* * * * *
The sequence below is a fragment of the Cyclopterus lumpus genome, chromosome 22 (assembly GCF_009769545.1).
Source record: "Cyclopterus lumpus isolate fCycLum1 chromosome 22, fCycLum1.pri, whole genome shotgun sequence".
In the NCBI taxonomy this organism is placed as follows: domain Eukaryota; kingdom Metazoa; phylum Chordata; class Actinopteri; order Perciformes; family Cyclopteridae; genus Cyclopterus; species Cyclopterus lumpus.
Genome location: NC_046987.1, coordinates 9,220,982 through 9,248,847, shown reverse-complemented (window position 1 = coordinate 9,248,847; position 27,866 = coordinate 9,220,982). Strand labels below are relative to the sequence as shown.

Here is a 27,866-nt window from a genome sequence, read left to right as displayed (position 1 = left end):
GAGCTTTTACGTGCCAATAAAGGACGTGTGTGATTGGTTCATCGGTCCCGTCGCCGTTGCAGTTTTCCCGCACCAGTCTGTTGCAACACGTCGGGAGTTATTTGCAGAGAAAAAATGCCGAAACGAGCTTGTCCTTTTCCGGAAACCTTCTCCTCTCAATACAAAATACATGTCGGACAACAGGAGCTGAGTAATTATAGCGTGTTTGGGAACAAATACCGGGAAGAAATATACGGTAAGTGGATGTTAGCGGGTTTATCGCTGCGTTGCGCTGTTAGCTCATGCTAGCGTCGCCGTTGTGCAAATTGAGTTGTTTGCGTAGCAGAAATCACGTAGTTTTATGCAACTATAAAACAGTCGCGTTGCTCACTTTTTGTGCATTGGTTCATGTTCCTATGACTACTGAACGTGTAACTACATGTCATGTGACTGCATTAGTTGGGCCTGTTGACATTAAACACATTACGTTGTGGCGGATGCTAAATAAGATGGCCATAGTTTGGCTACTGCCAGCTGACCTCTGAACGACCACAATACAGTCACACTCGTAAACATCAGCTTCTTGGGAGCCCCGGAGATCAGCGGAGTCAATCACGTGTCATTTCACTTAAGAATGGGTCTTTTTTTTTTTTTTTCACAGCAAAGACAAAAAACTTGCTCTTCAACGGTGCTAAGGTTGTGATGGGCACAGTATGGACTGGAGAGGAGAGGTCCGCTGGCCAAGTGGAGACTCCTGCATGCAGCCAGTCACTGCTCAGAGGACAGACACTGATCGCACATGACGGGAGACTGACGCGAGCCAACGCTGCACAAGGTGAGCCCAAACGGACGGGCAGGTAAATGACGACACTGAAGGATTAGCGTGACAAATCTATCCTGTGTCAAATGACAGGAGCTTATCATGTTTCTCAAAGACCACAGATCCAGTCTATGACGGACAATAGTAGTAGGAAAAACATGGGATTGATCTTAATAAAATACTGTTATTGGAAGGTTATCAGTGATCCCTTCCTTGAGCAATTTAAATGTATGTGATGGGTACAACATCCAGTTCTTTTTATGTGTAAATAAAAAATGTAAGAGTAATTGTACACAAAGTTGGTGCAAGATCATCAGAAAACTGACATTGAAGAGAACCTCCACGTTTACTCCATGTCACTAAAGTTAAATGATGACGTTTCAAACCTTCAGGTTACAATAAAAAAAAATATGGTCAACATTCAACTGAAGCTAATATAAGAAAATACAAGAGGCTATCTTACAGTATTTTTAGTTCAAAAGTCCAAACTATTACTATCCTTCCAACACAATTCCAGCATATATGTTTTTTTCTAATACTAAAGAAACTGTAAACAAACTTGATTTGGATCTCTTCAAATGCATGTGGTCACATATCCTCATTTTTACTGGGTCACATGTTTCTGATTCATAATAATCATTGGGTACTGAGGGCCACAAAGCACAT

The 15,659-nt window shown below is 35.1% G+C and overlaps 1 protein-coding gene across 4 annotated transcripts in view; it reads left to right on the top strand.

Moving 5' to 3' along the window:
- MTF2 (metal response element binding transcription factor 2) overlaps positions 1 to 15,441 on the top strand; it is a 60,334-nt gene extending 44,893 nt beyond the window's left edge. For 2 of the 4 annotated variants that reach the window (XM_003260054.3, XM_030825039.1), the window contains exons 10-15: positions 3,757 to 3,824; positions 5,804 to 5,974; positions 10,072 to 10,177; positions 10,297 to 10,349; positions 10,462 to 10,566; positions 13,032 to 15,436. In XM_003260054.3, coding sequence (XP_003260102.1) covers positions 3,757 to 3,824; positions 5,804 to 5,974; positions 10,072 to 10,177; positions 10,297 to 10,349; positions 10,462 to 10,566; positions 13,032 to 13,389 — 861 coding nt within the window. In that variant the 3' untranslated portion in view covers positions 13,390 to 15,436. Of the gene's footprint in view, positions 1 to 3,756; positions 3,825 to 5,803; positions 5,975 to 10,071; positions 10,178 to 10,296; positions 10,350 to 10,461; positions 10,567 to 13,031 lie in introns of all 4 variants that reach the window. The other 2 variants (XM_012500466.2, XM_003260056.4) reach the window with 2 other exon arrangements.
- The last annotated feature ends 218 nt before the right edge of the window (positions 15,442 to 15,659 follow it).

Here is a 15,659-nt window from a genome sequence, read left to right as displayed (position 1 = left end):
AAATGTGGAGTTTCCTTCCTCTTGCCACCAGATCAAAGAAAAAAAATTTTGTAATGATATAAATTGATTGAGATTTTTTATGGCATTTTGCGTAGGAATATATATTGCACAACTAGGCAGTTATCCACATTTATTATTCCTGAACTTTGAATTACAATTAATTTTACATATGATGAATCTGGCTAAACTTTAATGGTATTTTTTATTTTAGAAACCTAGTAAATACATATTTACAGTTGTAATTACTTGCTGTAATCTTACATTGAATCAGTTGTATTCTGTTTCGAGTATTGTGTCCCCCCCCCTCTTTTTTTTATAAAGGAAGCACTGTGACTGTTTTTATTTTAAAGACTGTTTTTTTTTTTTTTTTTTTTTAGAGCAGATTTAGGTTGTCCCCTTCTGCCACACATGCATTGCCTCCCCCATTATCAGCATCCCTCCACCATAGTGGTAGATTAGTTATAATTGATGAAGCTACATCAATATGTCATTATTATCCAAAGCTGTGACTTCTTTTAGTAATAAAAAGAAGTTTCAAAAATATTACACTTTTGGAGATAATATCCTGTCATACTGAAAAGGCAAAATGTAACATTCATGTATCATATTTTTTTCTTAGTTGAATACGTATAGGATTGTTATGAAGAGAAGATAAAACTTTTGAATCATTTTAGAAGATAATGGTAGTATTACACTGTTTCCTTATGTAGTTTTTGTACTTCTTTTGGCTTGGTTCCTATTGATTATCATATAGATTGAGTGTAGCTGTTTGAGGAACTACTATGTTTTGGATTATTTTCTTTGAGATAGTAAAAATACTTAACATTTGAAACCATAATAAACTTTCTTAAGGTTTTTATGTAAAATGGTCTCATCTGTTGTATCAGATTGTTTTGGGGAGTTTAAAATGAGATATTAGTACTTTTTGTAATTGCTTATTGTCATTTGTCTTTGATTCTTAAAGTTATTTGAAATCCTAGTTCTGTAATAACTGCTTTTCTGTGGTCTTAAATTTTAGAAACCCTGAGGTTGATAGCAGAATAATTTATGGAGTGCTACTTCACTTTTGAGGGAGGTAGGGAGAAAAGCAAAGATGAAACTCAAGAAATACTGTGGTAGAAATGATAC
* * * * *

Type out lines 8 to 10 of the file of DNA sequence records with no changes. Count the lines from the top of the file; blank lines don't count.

Moving 5' to 3' along the window:
- MTF2 (metal response element binding transcription factor 2) overlaps positions 1 to 15,441 on the top strand; it is a 60,334-nt gene extending 44,893 nt beyond the window's left edge. For 2 of the 4 annotated variants that reach the window (XM_003260054.3, XM_030825039.1), the window contains exons 10-15: positions 3,757 to 3,824; positions 5,804 to 5,974; positions 10,072 to 10,177; positions 10,297 to 10,349; positions 10,462 to 10,566; positions 13,032 to 15,436. In XM_003260054.3, coding sequence (XP_003260102.1) covers positions 3,757 to 3,824; positions 5,804 to 5,974; positions 10,072 to 10,177; positions 10,297 to 10,349; positions 10,462 to 10,566; positions 13,032 to 13,389 — 861 coding nt within the window. In that variant the 3' untranslated portion in view covers positions 13,390 to 15,436. Of the gene's footprint in view, positions 1 to 3,756; positions 3,825 to 5,803; positions 5,975 to 10,071; positions 10,178 to 10,296; positions 10,350 to 10,461; positions 10,567 to 13,031 lie in introns of all 4 variants that reach the window. The other 2 variants (XM_012500466.2, XM_003260056.4) reach the window with 2 other exon arrangements.
- The last annotated feature ends 218 nt before the right edge of the window (positions 15,442 to 15,659 follow it).